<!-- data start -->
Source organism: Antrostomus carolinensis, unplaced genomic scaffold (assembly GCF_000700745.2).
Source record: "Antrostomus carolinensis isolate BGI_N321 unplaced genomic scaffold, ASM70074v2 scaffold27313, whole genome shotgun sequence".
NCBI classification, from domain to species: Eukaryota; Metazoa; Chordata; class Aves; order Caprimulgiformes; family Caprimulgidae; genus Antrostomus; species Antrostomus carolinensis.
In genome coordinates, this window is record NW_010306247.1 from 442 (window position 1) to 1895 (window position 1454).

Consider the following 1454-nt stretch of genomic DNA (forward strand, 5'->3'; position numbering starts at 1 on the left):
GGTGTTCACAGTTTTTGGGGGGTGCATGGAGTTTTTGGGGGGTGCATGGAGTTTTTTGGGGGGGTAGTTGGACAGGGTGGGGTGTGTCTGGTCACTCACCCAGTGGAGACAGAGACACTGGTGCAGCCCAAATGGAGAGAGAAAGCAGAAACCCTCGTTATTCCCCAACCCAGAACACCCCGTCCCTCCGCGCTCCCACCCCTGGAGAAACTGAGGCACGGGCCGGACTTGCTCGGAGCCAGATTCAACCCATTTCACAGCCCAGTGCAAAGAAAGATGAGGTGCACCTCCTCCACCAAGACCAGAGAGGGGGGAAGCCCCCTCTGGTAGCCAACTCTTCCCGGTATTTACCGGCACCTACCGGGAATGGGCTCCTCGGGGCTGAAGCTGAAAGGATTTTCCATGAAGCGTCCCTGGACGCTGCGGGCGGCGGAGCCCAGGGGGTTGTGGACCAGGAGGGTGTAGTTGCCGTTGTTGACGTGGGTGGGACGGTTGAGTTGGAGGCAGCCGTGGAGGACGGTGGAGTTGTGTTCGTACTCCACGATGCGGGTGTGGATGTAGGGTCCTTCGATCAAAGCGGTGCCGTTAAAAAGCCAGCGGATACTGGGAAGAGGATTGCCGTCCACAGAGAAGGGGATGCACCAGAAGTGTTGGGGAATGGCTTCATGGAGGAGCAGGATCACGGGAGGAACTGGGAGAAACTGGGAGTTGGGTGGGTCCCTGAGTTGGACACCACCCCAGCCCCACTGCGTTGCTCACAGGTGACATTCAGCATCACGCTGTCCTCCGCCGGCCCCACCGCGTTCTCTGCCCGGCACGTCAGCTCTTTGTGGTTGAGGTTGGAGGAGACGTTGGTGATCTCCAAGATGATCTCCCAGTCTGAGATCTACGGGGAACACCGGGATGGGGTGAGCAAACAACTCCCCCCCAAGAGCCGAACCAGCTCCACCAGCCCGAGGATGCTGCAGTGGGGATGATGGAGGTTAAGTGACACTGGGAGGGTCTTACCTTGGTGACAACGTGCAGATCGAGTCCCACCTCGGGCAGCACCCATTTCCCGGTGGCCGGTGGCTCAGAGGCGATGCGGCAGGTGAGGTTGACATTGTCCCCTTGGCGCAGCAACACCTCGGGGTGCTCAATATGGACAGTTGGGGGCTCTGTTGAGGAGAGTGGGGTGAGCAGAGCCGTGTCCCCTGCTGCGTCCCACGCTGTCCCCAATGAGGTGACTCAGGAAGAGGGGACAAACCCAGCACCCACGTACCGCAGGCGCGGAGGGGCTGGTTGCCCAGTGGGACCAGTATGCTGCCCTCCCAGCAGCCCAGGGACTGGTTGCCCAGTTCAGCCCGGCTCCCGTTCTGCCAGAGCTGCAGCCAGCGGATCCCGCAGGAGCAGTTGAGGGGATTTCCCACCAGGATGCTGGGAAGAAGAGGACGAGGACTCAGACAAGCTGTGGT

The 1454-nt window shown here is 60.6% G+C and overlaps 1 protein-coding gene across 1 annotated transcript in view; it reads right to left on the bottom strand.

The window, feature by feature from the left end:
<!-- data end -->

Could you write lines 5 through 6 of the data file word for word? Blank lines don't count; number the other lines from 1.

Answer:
Consider the following 1454-nt stretch of genomic DNA (forward strand, 5'->3'; position numbering starts at 1 on the left):
GGTGTTCACAGTTTTTGGGGGGTGCATGGAGTTTTTGGGGGGTGCATGGAGTTTTTTGGGGGGGTAGTTGGACAGGGTGGGGTGTGTCTGGTCACTCACCCAGTGGAGACAGAGACACTGGTGCAGCCCAAATGGAGAGAGAAAGCAGAAACCCTCGTTATTCCCCAACCCAGAACACCCCGTCCCTCCGCGCTCCCACCCCTGGAGAAACTGAGGCACGGGCCGGACTTGCTCGGAGCCAGATTCAACCCATTTCACAGCCCAGTGCAAAGAAAGATGAGGTGCACCTCCTCCACCAAGACCAGAGAGGGGGGAAGCCCCCTCTGGTAGCCAACTCTTCCCGGTATTTACCGGCACCTACCGGGAATGGGCTCCTCGGGGCTGAAGCTGAAAGGATTTTCCATGAAGCGTCCCTGGACGCTGCGGGCGGCGGAGCCCAGGGGGTTGTGGACCAGGAGGGTGTAGTTGCCGTTGTTGACGTGGGTGGGACGGTTGAGTTGGAGGCAGCCGTGGAGGACGGTGGAGTTGTGTTCGTACTCCACGATGCGGGTGTGGATGTAGGGTCCTTCGATCAAAGCGGTGCCGTTAAAAAGCCAGCGGATACTGGGAAGAGGATTGCCGTCCACAGAGAAGGGGATGCACCAGAAGTGTTGGGGAATGGCTTCATGGAGGAGCAGGATCACGGGAGGAACTGGGAGAAACTGGGAGTTGGGTGGGTCCCTGAGTTGGACACCACCCCAGCCCCACTGCGTTGCTCACAGGTGACATTCAGCATCACGCTGTCCTCCGCCGGCCCCACCGCGTTCTCTGCCCGGCACGTCAGCTCTTTGTGGTTGAGGTTGGAGGAGACGTTGGTGATCTCCAAGATGATCTCCCAGTCTGAGATCTACGGGGAACACCGGGATGGGGTGAGCAAACAACTCCCCCCCAAGAGCCGAACCAGCTCCACCAGCCCGAGGATGCTGCAGTGGGGATGATGGAGGTTAAGTGACACTGGGAGGGTCTTACCTTGGTGACAACGTGCAGATCGAGTCCCACCTCGGGCAGCACCCATTTCCCGGTGGCCGGTGGCTCAGAGGCGATGCGGCAGGTGAGGTTGACATTGTCCCCTTGGCGCAGCAACACCTCGGGGTGCTCAATATGGACAGTTGGGGGCTCTGTTGAGGAGAGTGGGGTGAGCAGAGCCGTGTCCCCTGCTGCGTCCCACGCTGTCCCCAATGAGGTGACTCAGGAAGAGGGGACAAACCCAGCACCCACGTACCGCAGGCGCGGAGGGGCTGGTTGCCCAGTGGGACCAGTATGCTGCCCTCCCAGCAGCCCAGGGACTGGTTGCCCAGTTCAGCCCGGCTCCCGTTCTGCCAGAGCTGCAGCCAGCGGATCCCGCAGGAGCAGTTGAGGGGATTTCCCACCAGGATGCTGGGAAGAAGAGGACGAGGACTCAGACAAGCTGTGGT